Sport specific training is a constant topic of discussion among athletes, parents and coaches. For the Performance Team at Velocity, the question of what is sport specific training comes up daily. It happens in local performance centers as well as with our coaches at Olympic training facilities.
When we discuss “sport specific” a lot of different ideas emerge. Doings things that visually look similar to the sport are often called sport specific. Maybe they are drills that use the sports equipment; balls, bats, gloves, sticks, etc…
For others, they think of examples of like practicing sports skills with rubber bands on, wearing weight vests, or hooked up to bungee cords and devices.
Still, some coaches think of trying to duplicate the sport in the weight-room with the reps, weights, and muscles used.
So, with these competing ideas, what is sport specific?
Sport Specific Training for Elite Athletes
At the elite level there is a lot of talk about sport specific training. This isn’t just a discussion with developing athletes and their parents.
Those examples of sport specific training do occasionally come up in our elite teams. However, the discussion tends to be more focused. The administrators, coaches and athletes care about one thing; results.
The margin for error in elite sport can be incredibly small. Hundredths of a second can be the difference between a Gold medal, and not being on the podium at all.
An athlete facing that can’t waste time or energy. They can’t add wear and tear to their body if it doesn’t give them better results in return.
Sports specific training transfers to better performance, lower injury risk and increased competitive longevity.
Transfer of Training
This brings us to the concept of “transfer of training” in sports. Is the training you are doing transferring to improved performance in your sport?
Is it transferring to lower injury risks so you can be in the game competing?
Is it helping to extend your career for more years?
Those are the questions that we ask of every component of training at the elite level. As an athlete has more years of training, this becomes harder and harder to achieve. This is related to their “window of opportunity” for different qualities.
Windows of Opportunity
An athlete’s opportunity to improve a skill or ability is not infinite. A human will never run 100mph or vertical jump 20 feet. There are limits to human performance. So, lets’ apply this concept to a physical ability. Sprinting.
To make our point let’s get a little extreme.
A 3 year should know how to run. Of course, they won’t be that fast compared to an Olympic sprinter.
If we consider the Olympic sprinter near the top of human potential, then the 3 year has a huge window of opportunity to improve. The Olympian is nearing human limits, so their window of opportunity is very small.
This concept has a profound effect on the transfer of training. At early level doing general things will bring big dividends.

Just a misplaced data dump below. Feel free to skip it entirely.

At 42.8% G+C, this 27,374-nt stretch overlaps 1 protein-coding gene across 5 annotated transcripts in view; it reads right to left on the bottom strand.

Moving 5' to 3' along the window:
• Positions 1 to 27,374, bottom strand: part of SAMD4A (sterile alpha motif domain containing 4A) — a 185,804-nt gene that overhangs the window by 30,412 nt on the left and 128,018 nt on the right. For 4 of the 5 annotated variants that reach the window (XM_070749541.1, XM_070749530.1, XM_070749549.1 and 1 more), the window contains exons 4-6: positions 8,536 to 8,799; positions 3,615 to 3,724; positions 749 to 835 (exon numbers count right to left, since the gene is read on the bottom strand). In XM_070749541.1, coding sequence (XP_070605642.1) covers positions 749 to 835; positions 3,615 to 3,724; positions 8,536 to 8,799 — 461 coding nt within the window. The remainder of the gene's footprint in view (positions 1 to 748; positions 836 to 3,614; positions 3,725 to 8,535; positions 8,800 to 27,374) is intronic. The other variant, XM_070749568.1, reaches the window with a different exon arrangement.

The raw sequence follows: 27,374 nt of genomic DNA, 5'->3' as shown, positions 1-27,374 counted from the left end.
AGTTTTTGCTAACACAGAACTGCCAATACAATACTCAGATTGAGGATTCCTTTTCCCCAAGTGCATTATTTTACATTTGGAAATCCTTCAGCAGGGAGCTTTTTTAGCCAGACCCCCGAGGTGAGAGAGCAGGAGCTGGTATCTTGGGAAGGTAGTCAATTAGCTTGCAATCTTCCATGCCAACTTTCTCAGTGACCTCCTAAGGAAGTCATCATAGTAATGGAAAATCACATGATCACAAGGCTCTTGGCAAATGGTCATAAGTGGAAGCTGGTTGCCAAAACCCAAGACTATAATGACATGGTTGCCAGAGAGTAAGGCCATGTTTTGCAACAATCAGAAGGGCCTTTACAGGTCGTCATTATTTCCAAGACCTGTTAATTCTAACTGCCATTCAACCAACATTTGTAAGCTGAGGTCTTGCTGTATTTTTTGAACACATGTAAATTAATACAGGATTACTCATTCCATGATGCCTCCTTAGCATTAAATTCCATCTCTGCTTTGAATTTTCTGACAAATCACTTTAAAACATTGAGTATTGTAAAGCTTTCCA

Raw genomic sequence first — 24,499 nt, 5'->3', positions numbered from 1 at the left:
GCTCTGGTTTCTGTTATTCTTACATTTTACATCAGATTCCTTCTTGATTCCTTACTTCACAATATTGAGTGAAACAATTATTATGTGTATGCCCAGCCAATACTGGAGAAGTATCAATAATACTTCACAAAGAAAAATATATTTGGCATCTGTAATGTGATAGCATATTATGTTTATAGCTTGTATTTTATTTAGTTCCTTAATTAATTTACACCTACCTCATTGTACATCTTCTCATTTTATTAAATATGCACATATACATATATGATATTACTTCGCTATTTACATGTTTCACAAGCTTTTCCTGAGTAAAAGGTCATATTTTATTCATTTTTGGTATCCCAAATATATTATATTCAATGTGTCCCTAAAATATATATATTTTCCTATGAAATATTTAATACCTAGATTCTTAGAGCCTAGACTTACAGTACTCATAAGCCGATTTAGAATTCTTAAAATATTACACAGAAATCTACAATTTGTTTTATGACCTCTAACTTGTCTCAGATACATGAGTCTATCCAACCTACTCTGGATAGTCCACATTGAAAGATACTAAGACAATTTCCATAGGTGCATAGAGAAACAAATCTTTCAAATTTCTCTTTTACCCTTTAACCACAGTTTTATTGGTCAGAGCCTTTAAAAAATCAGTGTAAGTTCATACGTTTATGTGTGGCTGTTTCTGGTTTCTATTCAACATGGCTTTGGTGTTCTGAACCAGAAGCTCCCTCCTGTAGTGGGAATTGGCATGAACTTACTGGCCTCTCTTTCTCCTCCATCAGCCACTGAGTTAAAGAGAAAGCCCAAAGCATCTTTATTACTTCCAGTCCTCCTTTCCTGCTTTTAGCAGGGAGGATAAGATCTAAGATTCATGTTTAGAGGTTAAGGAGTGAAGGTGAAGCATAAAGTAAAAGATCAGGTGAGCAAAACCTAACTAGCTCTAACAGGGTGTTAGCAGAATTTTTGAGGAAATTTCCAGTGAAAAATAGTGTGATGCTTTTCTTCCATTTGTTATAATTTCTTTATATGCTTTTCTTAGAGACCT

A soccer team of 8-year-olds will improve their soccer skill just by becoming more coordinated. Doing things like skipping, jumping hoping and running will increase their basic athleticism.
They get a lot of “transfer” (improvement in their sport) from that unspecific and relatively less intense training.
That general athletic training also doesn’t overstress the body. It doesn’t limit the skill set being developed later. Maybe at 8 they are playing soccer, but by 10 they decide they like volleyball. That library of basic athletic movement skills can be drawn on for most sports.
However, a professional player is entirely different. Just doing general skipping, jumping and hopping won’t improve their performance. Our pro athletes generally have a decade or more of training. Their window of opportunity to improve is much smaller than that 8-year old.
Whereas a little training effort may have lead to 75% sports improvement for the 8 year old, the elite athlete has to put in a lot of work to even improve 1%.
They have to put in more effort, endure more wear and tear on their body and manage large emotional and mental stresses. There is no room for waste, so training becomes more and more specific. Sport specific training is essential for efficiency and effectiveness at the elite level.
Long Term Athlete Development Model
Velocity employs a long-term athletic development model that helps address the need for specificity. It builds specificity from the ground up through a foundation of athleticism. At the early stages this provides the transfer of training without the repetitive stress and strain of high specificity.
As an athlete progresses, they continue to benefit from transfer of training by focusing on using different types of strength and building athletic movement skills. This gives them a larger library of skills to take to sport practice and put into their technical skills.
As they gain some additional training experience, they can start to become more specific to their sport, their position and their individual needs.
How To Use Sport Specific Training
Start at the start. To use an analogy, we don’t start future professional drivers in Formula 1 cars at age 8. It is specific, just not very effective. Any young athlete training outside of their sport practice should employ an LTAD model of sport specific training.
Begin by building physical literacy and then basic athleticism. As the years of training increase, make the specific qualities more specific. Only at high levels should highly specialized training to mimic sports movement be used.
Progress from general to specific based on the years of training experience of the athlete.
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